The Washington Post

Latin music stars to headline immigration rally in Washington next month

Grammy-winning group Los Tigres del Norte will headline an immigration rally and free concert on the Mall on Oct. 8 aimed at keeping pressure on Congress to approve an overhaul of the nation's border control laws, organizers said.

Immigration advocates expect the two-hour concert to draw tens of thousands of people to Congress's doorstep, an important visual symbol that can add cultural weight to the pro-reform political movement.

"It's a force to be reckoned with," said Felix Sanchez, chairman of the National Hispanic Foundation for the Arts, who is helping organize the concert. "Our presence cannot be denied. If people want to turn a blind eye, they will soon face the wrath of this community for their failure to act."

The rally comes at a time when immigration reform is stalled on Capitol Hill. The Senate approved a comprehensive bill, which includes a 13-year path to citizenship for most of the nation's 11 million unauthorized immigrants. But House Republican leaders have said they will not hold a vote on that legislation; rather, they have pursued a series of smaller-scale bills focused on border control and temporary work visas.

Lawmakers face a tight timeframe to potentially consider immigration bills, with deliberations on Syria, the budget and the debt ceiling taking up most of the late summer and fall. Advocates have said they hope the House GOP will devote time to immigration in October, but some lawmakers have said the issue could be put off until next year.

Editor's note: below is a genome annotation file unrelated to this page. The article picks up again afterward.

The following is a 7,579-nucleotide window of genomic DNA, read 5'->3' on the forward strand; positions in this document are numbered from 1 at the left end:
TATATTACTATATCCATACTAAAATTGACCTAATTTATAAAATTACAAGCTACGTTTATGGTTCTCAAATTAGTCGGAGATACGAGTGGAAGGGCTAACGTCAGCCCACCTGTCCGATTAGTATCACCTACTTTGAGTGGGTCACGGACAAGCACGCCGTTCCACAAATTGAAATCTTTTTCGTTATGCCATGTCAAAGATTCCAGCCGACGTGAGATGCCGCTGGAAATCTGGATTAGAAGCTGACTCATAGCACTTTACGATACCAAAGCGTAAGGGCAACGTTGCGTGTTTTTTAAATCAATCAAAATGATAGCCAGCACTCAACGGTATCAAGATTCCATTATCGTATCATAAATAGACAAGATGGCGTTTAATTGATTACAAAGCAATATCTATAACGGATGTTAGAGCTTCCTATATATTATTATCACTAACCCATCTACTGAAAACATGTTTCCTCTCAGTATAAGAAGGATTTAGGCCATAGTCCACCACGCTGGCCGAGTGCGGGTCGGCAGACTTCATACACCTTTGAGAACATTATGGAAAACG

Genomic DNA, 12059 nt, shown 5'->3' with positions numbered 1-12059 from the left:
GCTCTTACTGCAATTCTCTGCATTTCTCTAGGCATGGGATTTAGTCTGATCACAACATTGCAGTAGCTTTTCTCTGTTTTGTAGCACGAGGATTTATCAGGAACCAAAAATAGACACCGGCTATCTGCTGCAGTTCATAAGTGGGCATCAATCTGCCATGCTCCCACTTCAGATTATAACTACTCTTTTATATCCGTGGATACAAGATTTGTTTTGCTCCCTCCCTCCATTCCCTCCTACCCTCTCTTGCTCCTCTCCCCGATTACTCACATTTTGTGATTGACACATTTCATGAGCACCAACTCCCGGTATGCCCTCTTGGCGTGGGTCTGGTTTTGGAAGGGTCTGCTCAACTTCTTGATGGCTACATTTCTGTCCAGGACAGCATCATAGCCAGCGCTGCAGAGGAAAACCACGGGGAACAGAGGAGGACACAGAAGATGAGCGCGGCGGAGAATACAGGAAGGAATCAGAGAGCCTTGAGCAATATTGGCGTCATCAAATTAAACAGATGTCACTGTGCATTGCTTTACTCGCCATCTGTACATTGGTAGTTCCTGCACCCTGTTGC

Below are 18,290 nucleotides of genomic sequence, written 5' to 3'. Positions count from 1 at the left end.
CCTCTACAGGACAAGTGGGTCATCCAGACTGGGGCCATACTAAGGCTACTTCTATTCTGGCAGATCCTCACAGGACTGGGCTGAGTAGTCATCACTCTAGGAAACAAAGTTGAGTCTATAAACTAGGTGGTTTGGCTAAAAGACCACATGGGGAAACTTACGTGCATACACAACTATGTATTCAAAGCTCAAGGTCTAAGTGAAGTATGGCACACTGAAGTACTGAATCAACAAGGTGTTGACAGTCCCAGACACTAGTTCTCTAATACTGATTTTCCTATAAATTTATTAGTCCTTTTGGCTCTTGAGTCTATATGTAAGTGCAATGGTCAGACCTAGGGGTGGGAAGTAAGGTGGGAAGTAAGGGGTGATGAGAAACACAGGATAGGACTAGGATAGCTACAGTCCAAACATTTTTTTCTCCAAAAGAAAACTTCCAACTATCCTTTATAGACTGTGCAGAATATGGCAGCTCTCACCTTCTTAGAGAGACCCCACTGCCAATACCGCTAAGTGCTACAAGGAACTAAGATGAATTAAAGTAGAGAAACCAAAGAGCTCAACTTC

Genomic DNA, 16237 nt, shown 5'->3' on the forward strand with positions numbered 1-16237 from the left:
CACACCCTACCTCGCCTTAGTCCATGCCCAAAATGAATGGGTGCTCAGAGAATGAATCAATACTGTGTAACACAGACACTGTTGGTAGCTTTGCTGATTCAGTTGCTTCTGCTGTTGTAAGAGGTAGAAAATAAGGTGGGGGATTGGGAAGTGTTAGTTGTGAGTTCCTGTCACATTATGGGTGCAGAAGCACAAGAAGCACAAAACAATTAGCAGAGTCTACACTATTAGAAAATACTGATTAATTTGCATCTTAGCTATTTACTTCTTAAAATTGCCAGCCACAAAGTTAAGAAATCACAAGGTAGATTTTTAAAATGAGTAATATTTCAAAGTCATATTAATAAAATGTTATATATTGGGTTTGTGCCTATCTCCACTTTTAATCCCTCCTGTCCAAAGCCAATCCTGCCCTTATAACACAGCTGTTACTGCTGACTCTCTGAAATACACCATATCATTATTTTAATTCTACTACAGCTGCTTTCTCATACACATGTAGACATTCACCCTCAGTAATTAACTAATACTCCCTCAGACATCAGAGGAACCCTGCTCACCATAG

"October is a very, very critical month, which is the reason we made this decision to keep the pressure on," said Gustavo Torres, president of Casa de Maryland.

Los Tigres del Norte, which was formed in the late 1960s, has achieved popularity and success while singing about topics such as illegal immigration and the drug trade on the U.S.-Mexico border. Organizers said the group's popularity will draw people to the concert who might not normally take part in a political rally, extending the reach of the pro-immigration movement. Other musical groups also expected to be added to the schedule.

Jaime Contreras, a vice president at the Service Employees International Union, said: "A handful of extremists in the House of Representatives wants to stop anything progressive, anything that means something to working people, including a path to citizenship for the 11 million immigrants. It's time for Republican leaders to start standing up to the extremists and let them know that inaction is not an option for us. We will not stop until we win this fight."

David Nakamura covers the White House. He has previously covered sports, education and city government and reported from Afghanistan, Pakistan and Japan.



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